Day 112 — Designing Enemies using Abstract Classes

Hey and welcome!

Now here’s something that I’ve been wanting to talk about for a while now. We’ve learned about classes and class inheritance before but an abstract classe is something a little new and now is the perfect time to use it as we’re going to be adding a few different enemies to our game.

Before we get onto abstract classes though let’s talk a bit about class inheritance in relation to our enemies here. We have 3 enemies to implement, a Moss Giant, a Spider and a Skeleton and we also have some shared properties among them. Instead of manually defining the properties for each of our enemy scripts we’re instead going to create a kind of global enemy script that the others can inherit which will look like this:

using System.Collections;
using System.Collections.Generic;
using UnityEngine;
public class Enemy : MonoBehaviour
{
protected int health;
protected int speed;
protected int gems;
public virtual void Attack()
{
Debug.Log("Enemy Attack");
}
}

The protected keyword here works similarly to the private keyboard but instead of only being able to change the value of it in the script that you’re currently in it allows any script that inherits this Enemy to change the value if needed.

After the properties we’re making use of something called a virtual method which lets any child classes that inherit this class to overwrite the method and change what it does.

Let’s see this inheritance in action though, go ahead and create a MossGiant script and add in this code:

public class MossGiant : Enemy
{
void Start()
{
Attack();
}
}

As you can see here instead of inheriting MonoBehaviour our script is inheriting our Enemy class instead. Right off the bat this gives our new script access to everything that we put in our Enemy class which is where the Attack() method in the Start() method is coming from.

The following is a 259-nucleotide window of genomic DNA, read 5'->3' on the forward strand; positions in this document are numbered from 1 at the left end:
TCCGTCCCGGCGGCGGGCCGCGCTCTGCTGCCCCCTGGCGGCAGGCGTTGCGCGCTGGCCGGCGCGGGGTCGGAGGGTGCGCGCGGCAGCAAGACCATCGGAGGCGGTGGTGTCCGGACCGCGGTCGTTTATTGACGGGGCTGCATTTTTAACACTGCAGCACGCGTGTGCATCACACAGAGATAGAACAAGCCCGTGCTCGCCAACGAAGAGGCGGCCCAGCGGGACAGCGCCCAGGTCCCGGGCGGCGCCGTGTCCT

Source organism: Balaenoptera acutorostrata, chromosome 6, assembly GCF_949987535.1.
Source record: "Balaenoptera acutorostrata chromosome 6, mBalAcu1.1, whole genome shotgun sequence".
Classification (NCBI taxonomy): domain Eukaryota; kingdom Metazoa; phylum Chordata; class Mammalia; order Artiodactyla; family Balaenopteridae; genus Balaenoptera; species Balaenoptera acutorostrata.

If you create an empty object and call it Moss_Giant and add this script to it you can see the properties that it inherited as well by turning on the debug option for the inspector.

That’s definitely speeding up the process a bit and is a lot more optimised too since we’re using less code. What if however the Attack() method in the Enemy class doesn’t fit our Spider class that we’re going to create? Well luckily we made it a virtual method so we can overwrite what’s in there like this:

public class Spider : Enemy
{
void Start()
{
Attack();
}
public override void Attack()
{
Debug.Log("Spider Attack");
}
}

As you can see here we make use of the override keyword in order to change the Attack() method to our liking which we can call again by using the Start() method.

Abstract Class

Now this works out fine for us currently as we don’t need to worry about every Attack() method being unique and our different enemies can share them but what if we needed to implement a method that had to be unique for every enemy type and must be used?

Well that’s where abstract classes come in! To put this into better words our Moss Giant, Spider and Skeleton must have a method for handling their AI included and as you may guess it will need to be unique for each one as well.

Let’s go ahead and turn our Enemy class from before into an abstract class.

public abstract class Enemy : MonoBehaviour
{
protected int health;
protected int speed;
protected int gems;
public virtual void Attack()
{
Debug.Log("Enemy Attack");
}
public abstract void Update();
}

There isn’t anything too fancy going on here, all we need to do to make an abstract class is to add in the abstract keyword. Then when we want a method that’s forced on whatever inherits this class we use abstract again as seen for the Update().

public override void Update()
{
Debug.Log("Updating the Moss Giant...");
}

The above code here is what our Moss Giant and Spider classes will be looking for, without it you’ll get errors with the scripts. It must use override so that it becomes its own unique method as well, for the spider class you would change the debug text accordingly.

This update method is where we would put our AI logic for each enemy type. I got quite a bit of enjoyment from learning about abstract classes! If it’s a bit fuzzy for you at the moment we’ll be getting some good practice with them in the next articles as we piece together the AI for our enemies.

Hey and welcome! My name is Connor and my goal here is to put out a daily post for a full year about my game development journey.